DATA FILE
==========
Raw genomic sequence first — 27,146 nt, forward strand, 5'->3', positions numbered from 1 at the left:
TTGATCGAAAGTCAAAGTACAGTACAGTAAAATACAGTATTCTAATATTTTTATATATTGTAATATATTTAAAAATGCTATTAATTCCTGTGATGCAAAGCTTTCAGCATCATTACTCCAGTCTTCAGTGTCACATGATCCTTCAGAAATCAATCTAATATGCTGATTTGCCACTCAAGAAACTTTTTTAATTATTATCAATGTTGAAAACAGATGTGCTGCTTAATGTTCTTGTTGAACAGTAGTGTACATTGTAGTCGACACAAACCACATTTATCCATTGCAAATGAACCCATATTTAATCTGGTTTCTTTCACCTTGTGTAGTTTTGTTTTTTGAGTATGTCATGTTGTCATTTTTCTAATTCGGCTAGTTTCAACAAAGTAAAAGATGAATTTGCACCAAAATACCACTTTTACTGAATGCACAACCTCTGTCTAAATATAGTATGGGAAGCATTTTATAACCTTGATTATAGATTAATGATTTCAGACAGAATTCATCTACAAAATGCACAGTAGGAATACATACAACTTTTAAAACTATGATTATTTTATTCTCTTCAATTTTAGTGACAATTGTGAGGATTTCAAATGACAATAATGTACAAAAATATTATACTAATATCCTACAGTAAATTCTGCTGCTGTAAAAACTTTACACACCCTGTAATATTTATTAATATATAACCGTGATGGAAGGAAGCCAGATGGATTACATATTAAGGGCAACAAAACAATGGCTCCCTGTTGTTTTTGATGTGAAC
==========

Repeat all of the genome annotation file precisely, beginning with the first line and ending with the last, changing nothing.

Raw genomic sequence first — 27,146 nt, forward strand, 5'->3', positions numbered from 1 at the left:
TTGATCGAAAGTCAAAGTACAGTACAGTAAAATACAGTATTCTAATATTTTTATATATTGTAATATATTTAAAAATGCTATTAATTCCTGTGATGCAAAGCTTTCAGCATCATTACTCCAGTCTTCAGTGTCACATGATCCTTCAGAAATCAATCTAATATGCTGATTTGCCACTCAAGAAACTTTTTTAATTATTATCAATGTTGAAAACAGATGTGCTGCTTAATGTTCTTGTTGAACAGTAGTGTACATTGTAGTCGACACAAACCACATTTATCCATTGCAAATGAACCCATATTTAATCTGGTTTCTTTCACCTTGTGTAGTTTTGTTTTTTGAGTATGTCATGTTGTCATTTTTCTAATTCGGCTAGTTTCAACAAAGTAAAAGATGAATTTGCACCAAAATACCACTTTTACTGAATGCACAACCTCTGTCTAAATATAGTATGGGAAGCATTTTATAACCTTGATTATAGATTAATGATTTCAGACAGAATTCATCTACAAAATGCACAGTAGGAATACATACAACTTTTAAAACTATGATTATTTTATTCTCTTCAATTTTAGTGACAATTGTGAGGATTTCAAATGACAATAATGTACAAAAATATTATACTAATATCCTACAGTAAATTCTGCTGCTGTAAAAACTTTACACACCCTGTAATATTTATTAATATATAACCGTGATGGAAGGAAGCCAGATGGATTACATATTAAGGGCAACAAAACAATGGCTCCCTGTTGTTTTTGATGTGAAC